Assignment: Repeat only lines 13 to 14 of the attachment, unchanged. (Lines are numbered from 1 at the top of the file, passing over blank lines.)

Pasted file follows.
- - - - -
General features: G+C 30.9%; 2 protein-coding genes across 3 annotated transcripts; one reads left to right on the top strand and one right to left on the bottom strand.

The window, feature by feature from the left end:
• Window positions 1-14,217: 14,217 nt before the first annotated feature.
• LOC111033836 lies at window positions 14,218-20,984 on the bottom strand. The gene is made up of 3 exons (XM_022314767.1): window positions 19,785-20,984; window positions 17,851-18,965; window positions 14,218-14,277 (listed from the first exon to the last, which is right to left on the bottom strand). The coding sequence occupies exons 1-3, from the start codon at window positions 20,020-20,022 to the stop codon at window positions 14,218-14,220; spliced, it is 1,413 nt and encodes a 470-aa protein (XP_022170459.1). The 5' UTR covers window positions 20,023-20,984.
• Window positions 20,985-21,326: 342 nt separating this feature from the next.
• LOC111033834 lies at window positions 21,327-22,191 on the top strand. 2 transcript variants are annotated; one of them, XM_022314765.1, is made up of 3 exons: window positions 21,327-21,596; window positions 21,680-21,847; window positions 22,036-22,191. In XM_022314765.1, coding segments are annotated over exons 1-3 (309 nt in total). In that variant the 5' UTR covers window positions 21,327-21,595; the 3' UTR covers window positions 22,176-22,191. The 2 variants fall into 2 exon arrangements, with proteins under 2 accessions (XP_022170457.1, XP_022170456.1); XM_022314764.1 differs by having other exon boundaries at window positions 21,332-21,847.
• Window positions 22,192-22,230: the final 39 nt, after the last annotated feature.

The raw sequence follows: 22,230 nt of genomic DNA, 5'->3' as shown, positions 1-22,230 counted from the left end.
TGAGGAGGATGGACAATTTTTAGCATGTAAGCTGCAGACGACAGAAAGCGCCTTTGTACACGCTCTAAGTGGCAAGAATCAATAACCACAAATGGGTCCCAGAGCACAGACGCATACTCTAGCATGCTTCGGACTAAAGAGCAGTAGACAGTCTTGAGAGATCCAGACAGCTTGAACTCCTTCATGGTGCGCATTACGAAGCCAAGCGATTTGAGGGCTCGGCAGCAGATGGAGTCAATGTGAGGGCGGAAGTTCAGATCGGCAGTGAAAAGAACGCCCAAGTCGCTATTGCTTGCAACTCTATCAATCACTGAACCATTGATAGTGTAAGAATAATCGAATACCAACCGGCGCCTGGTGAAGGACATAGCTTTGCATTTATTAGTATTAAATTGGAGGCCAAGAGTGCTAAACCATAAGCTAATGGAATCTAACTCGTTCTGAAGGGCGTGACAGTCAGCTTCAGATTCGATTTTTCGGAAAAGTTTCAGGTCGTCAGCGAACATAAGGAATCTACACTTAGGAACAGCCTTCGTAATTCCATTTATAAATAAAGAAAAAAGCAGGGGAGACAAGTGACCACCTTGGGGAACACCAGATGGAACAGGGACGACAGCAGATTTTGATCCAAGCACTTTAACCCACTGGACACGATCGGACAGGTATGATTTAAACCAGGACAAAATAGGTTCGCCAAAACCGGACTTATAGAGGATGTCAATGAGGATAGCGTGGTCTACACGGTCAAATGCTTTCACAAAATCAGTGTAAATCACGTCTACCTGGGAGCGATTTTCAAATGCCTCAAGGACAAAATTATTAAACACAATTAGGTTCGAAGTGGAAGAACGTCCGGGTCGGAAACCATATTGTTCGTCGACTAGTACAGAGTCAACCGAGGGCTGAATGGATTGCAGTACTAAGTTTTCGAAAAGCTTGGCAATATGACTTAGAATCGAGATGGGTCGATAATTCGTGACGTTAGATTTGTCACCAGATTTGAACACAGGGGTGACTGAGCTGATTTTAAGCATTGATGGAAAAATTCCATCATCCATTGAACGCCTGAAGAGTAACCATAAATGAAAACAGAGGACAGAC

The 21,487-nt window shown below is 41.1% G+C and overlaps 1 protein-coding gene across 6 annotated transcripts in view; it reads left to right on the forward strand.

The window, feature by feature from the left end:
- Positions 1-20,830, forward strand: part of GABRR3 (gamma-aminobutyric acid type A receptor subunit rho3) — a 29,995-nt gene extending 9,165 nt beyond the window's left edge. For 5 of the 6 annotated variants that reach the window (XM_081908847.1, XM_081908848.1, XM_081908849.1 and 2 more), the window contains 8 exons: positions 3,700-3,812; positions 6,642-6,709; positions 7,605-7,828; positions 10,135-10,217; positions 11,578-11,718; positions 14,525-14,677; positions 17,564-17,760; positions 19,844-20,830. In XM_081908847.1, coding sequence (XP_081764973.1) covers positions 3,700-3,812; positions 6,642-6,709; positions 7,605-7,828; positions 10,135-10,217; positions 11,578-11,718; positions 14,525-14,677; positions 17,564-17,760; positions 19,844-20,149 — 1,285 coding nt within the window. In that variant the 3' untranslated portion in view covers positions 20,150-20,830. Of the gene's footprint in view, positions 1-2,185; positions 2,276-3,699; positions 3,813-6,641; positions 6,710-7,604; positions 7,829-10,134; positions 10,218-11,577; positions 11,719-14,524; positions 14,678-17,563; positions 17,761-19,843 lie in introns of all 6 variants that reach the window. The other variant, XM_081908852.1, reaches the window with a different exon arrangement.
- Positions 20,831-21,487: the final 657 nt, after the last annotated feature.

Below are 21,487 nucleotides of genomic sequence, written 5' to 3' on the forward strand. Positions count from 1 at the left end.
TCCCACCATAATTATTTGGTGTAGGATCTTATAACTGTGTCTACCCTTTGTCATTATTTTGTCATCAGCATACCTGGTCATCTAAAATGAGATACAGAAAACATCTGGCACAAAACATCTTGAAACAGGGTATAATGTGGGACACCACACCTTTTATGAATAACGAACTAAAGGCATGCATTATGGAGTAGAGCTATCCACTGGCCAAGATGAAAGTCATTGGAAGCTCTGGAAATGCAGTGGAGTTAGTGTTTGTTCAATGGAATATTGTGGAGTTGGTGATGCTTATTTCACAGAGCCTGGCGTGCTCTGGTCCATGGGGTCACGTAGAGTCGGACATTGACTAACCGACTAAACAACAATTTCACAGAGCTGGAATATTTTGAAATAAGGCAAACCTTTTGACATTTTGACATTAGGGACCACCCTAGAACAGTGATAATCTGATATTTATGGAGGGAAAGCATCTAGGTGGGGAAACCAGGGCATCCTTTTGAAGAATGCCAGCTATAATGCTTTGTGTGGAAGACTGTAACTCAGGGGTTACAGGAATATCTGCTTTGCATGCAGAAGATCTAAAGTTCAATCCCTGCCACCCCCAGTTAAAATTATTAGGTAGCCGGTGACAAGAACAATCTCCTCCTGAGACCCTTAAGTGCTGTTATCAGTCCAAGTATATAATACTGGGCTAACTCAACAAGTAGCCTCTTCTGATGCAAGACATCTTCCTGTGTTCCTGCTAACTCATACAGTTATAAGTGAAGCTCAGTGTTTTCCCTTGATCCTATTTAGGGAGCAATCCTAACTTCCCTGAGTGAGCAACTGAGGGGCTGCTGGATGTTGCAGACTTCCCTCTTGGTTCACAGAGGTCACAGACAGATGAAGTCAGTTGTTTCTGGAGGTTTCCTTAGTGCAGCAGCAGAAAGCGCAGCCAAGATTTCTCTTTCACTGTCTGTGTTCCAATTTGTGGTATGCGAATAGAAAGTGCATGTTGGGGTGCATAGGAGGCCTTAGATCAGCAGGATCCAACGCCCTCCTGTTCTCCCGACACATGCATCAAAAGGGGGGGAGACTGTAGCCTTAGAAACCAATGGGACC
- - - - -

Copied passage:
- Positions 20,831-21,487: the final 657 nt, after the last annotated feature.

Below are 21,487 nucleotides of genomic sequence, written 5' to 3' on the forward strand. Positions count from 1 at the left end.